Naturally, I tried to question the doctor further on the characteristics of a contagious bacterial infection but he quickly informed me that he was no doctor and that “he’s not smart enough to get paid the big bucks…”  *eye brow raised — sad face*  He was a physicians assistant (PA), not a doctor.  Ah, sweet ambiguity…

Upon arrival at the pharmacy, I questioned the pharmacist about chances that I might be contagious.  Again, I received the glazed over answer of “I believe so, but it depends… Didn’t you ask your doctor about that?”  I felt so bamboozled, why couldn’t any of these professionals tell me if I was a threat or not?

This post is dedicated to briefly classifying viruses, bacteria, and infections caused by microbes.   

Be a friend and keep your germs to yourself.
Be a friend and keep your germs to yourself.

Before getting into the gory details of infectious microorganisms, it’s important to understand that we have trillions of bacteria currently inhabiting our bodies.  The surfaces of the human body inside and out, for example the skin, mouth and the intestines, are covered in individual micro-organisms that don’t do us any harm. In fact they help to protect us from becoming infected with harmful microbes. They are known as the normal body flora.  Only about 1% of bacteria can invade our body and make us ill.  (Microbiology Online, 2014).

First things first: Influenza and how to differentiate it from the cold and allergies

Symptom Cold Flu Seasonal allergies
Cough Often (moderate) Often (severe) Sometimes
Diarrhea* Rarely Sometimes Never
Fatigue Sometimes Often Sometimes
Fever/chills Rarely Often Never
Headache Sometimes/Rarely Often Rarely/Never
Itchy eyes Rarely Rarely Often
Muscle/body aches Sometimes (minor) Often (severe) Rarely/Never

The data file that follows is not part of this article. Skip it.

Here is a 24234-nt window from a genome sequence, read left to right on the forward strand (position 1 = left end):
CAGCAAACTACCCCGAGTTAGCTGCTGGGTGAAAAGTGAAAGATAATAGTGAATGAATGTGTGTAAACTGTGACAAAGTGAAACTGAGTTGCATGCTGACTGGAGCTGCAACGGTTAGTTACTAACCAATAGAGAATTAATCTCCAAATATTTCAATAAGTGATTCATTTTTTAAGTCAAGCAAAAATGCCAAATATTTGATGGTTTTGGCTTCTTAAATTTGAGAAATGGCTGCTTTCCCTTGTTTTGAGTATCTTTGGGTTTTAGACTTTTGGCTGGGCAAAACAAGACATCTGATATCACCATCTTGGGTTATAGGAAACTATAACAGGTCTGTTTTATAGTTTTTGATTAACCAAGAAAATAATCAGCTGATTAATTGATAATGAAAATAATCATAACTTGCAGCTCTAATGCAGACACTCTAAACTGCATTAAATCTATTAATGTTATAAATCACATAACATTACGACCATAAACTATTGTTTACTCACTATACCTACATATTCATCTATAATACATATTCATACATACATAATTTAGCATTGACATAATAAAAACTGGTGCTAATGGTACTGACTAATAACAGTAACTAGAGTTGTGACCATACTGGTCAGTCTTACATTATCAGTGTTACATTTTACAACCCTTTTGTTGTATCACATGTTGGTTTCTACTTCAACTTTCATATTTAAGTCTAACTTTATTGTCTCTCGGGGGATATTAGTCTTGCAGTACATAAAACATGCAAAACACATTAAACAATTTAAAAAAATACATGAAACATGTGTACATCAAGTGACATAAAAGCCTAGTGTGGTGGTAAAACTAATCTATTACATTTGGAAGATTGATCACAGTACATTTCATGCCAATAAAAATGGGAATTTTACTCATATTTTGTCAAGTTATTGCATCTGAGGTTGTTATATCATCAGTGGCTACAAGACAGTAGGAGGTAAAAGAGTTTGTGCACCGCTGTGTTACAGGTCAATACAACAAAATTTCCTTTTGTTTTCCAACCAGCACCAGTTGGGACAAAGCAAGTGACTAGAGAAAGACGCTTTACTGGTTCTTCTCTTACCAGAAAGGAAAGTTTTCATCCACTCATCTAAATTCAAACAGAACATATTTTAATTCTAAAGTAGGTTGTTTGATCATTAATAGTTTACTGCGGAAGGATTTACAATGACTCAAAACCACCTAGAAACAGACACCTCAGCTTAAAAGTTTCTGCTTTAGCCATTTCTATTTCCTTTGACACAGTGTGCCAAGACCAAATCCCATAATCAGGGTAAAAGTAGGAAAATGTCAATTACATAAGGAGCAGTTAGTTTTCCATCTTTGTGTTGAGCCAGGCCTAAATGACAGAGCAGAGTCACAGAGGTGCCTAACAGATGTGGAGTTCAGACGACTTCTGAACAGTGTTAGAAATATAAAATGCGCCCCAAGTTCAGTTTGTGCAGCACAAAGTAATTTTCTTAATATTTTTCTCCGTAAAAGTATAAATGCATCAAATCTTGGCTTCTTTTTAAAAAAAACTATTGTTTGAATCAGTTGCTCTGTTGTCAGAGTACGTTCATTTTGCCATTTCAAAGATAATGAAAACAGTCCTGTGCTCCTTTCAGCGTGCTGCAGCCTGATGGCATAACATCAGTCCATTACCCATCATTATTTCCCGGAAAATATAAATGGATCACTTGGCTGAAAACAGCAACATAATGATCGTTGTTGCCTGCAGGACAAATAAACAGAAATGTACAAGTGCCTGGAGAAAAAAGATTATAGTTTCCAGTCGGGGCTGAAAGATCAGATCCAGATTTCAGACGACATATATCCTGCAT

Runny/stuffy nose Often Often Sometimes
Sneezing Often Sometimes Often
Sore throat Often Sometimes Sometimes
Swelling of sinuses Often Rarely Never
Vomiting* Rarely Sometimes Never

http://www.healthline.com/health/cold-flu/contagious#1

The flu is a very scary threat to everyone.  It causes symptoms that come on hard and fast, and leave you feeling like you were hit by a truck.  Many complications can develop from the flu like pneumonia, bronchitis, sinus and ear infections.  Flu activity most commonly peaks in the US in January or February. However, seasonal flu activity can begin as early as October and continue to occur as late as May (CDC, 2013).  There are other viral and bacterial infections that share similar onset symptoms with the flu, which can make diagnosis complicated.  However, diagnostic instruments have now been developed that are able to rapidly test for the presence of the influenza virus and other infectious pathogens.  Recognizing the warning signs of different types of infections could prove to be very helpful.  Please see the tables below for side-by-side comparisons of 15 common infectious diseases.